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Government of Canada Invests More Than $150,000 to Advance Gender Equality in Manitoba

WINNIPEG, MB, Aug. 9, 2022 /CNW/ – Indigenous women, women with disabilities, members of LGBTQ2 communities, as well as newcomers, Black, racialized, and migrant women are all disproportionately impacted by longstanding inequities. Through support for Manitoba-based organizations that advance gender equality and work to break down barriers, individuals in these communities will be able to fully participate in the economic, social, and democratic life in Canada.

Today, the Honourable Marci Ien, Minister for Women and Gender Equality and Youth, visited the Rainbow Resource Centre and announced more than $150,000 for two Manitoba-based organizations to advance gender equality in their communities:

  • $26,390 for the Institute for International Women’s Rights – Manitoba to conduct research and make policy recommendations to ensure that Manitoba’s COVID-19 recovery is responsive to and supportive of the needs of marginalized communities
  • $127,144 for the Rainbow Resource Centre to strengthen its capacity and improve the inclusiveness of policies and practices with respect to sex, sexual orientation, gender identity, and expression.

These projects will improve the wellbeing of women and gender-diverse individuals and will help ensure that women and gender-diverse individuals and their families and communities can prosper—creating a more inclusive Canada for all.

Quotes

“As a society, we cannot progress if women and gender-diverse individuals continue to face barriers that prevent them from fully accessing economic, social, and leadership opportunities. I applaud the Rainbow Resource Centre, the Institute for International Women’s Rights – Manitoba, and all other organizations working to advance gender equality in Canada. It’s through collaboration that we’ll make a difference.”

The Honourable Marci Ien, P.C., M.P., Minister for Women and Gender Equality and Youth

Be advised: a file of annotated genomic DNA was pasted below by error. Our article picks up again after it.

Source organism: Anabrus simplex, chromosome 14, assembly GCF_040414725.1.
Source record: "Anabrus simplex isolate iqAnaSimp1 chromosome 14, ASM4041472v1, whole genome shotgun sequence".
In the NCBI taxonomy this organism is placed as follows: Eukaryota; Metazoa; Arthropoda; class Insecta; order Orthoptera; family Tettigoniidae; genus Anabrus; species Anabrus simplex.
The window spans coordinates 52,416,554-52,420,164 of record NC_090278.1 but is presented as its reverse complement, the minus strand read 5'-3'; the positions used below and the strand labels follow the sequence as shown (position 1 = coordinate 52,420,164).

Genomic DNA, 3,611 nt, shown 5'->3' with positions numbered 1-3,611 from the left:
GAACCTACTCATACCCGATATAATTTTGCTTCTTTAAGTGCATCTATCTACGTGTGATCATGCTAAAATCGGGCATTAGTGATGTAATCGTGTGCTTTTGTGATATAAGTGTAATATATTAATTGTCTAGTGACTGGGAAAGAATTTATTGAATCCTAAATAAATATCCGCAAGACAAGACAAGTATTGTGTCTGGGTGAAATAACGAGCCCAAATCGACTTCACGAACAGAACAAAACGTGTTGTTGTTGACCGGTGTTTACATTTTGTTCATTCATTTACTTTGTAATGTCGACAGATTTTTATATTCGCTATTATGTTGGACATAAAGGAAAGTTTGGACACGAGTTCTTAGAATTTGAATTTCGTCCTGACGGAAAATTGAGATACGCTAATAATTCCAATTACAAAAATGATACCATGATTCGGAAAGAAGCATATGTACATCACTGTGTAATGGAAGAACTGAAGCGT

“Capacity building is often neglected by funders who prefer to support outcomes related to service delivery. We are deeply grateful that Women and Gender Equality Canada understands the importance of strengthening internal processes to support long-term sustainability and success. The $127,144 funding will help the Rainbow Resource Centre nurture inclusive spaces for the 2SLGBTQ+ community to thrive.”

Noreen Mian, Executive Director of the Rainbow Resource Centre

“The Institute for International Women’s Rights – Manitoba (IIWR-MB) is exceedingly grateful for the opportunity to hire our first staff member, who is focused on bringing a Gender-Based Analysis Plus perspective to Manitoba and building capacity for an intersectional feminist recovery. The IIWR-MB is rooted in five values, one of which is collaborating with the wider community to raise issues related to gender equity, justice, and power within governments, institutions, and systems in order to achieve our vision of a world where dignity, gender equity, and justice are actualized for all people. The funding provided allows us to take action within our values towards such a world.”

Teruni Walaliyadde and Christine Williams, Co-chairs of the Institute for International Women’s Rights – Manitoba

Quick Facts

  • The Institute for International Women’s Rights – Manitoba project is funded through the Women’s Program, while the Rainbow Resource Centre project is funded via the Equality for Sex, Sexual Orientation, Gender Identity and Expression Program. 
  • Women are less likely than men to participate in the labour force, partly because women take on a greater share of unpaid domestic and care responsibilities while being more likely to hold part-time or temporary jobs. As a result, women, particularly older women, have less earning ability and lower overall economic security.
  • Since November 2015, the Government of Canada has significantly increased funding to women’s and equality-seeking organizations, providing more than $488 million to over 1,100 projects to ensure that everyone can participate fully in Canadian society.
  • Budget 2022 demonstrates the Government of Canada’s continued commitment to supporting an inclusive response to and recovery from the COVID-19 pandemic and support for women and LGBTQ2 communities. Key gender equity investments in this budget include:
    • $539.3 million over five years to work with provinces and territories to enhance services and support to prevent gender-based violence and support survivors